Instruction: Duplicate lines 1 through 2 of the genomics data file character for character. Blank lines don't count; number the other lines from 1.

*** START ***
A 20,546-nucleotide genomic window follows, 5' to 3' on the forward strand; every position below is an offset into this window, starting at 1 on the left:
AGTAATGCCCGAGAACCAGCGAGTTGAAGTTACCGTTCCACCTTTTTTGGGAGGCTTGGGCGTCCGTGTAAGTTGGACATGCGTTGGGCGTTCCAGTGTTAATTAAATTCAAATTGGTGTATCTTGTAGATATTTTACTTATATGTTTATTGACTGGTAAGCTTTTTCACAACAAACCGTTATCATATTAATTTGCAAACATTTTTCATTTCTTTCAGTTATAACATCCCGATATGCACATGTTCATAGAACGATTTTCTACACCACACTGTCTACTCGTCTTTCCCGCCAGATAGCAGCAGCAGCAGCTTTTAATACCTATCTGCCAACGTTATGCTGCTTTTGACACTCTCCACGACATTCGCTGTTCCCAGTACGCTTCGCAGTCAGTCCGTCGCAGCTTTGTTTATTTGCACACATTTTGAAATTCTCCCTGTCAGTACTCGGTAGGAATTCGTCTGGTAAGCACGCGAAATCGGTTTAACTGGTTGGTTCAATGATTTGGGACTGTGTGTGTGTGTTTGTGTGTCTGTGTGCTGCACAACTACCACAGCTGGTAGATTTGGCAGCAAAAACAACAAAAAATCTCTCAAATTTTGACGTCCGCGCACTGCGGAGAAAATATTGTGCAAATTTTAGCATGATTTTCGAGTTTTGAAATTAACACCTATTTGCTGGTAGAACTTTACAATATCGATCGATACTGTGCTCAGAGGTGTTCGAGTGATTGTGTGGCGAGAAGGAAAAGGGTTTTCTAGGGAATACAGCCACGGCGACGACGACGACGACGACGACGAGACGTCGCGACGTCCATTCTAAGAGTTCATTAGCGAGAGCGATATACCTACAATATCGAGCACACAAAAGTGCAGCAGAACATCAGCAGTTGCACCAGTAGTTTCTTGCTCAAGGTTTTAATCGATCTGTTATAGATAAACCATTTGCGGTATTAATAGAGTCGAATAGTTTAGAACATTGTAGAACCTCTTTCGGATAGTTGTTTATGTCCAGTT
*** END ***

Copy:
A 20,546-nucleotide genomic window follows, 5' to 3' on the forward strand; every position below is an offset into this window, starting at 1 on the left:
AGTAATGCCCGAGAACCAGCGAGTTGAAGTTACCGTTCCACCTTTTTTGGGAGGCTTGGGCGTCCGTGTAAGTTGGACATGCGTTGGGCGTTCCAGTGTTAATTAAATTCAAATTGGTGTATCTTGTAGATATTTTACTTATATGTTTATTGACTGGTAAGCTTTTTCACAACAAACCGTTATCATATTAATTTGCAAACATTTTTCATTTCTTTCAGTTATAACATCCCGATATGCACATGTTCATAGAACGATTTTCTACACCACACTGTCTACTCGTCTTTCCCGCCAGATAGCAGCAGCAGCAGCTTTTAATACCTATCTGCCAACGTTATGCTGCTTTTGACACTCTCCACGACATTCGCTGTTCCCAGTACGCTTCGCAGTCAGTCCGTCGCAGCTTTGTTTATTTGCACACATTTTGAAATTCTCCCTGTCAGTACTCGGTAGGAATTCGTCTGGTAAGCACGCGAAATCGGTTTAACTGGTTGGTTCAATGATTTGGGACTGTGTGTGTGTGTTTGTGTGTCTGTGTGCTGCACAACTACCACAGCTGGTAGATTTGGCAGCAAAAACAACAAAAAATCTCTCAAATTTTGACGTCCGCGCACTGCGGAGAAAATATTGTGCAAATTTTAGCATGATTTTCGAGTTTTGAAATTAACACCTATTTGCTGGTAGAACTTTACAATATCGATCGATACTGTGCTCAGAGGTGTTCGAGTGATTGTGTGGCGAGAAGGAAAAGGGTTTTCTAGGGAATACAGCCACGGCGACGACGACGACGACGACGACGAGACGTCGCGACGTCCATTCTAAGAGTTCATTAGCGAGAGCGATATACCTACAATATCGAGCACACAAAAGTGCAGCAGAACATCAGCAGTTGCACCAGTAGTTTCTTGCTCAAGGTTTTAATCGATCTGTTATAGATAAACCATTTGCGGTATTAATAGAGTCGAATAGTTTAGAACATTGTAGAACCTCTTTCGGATAGTTGTTTATGTCCAGTT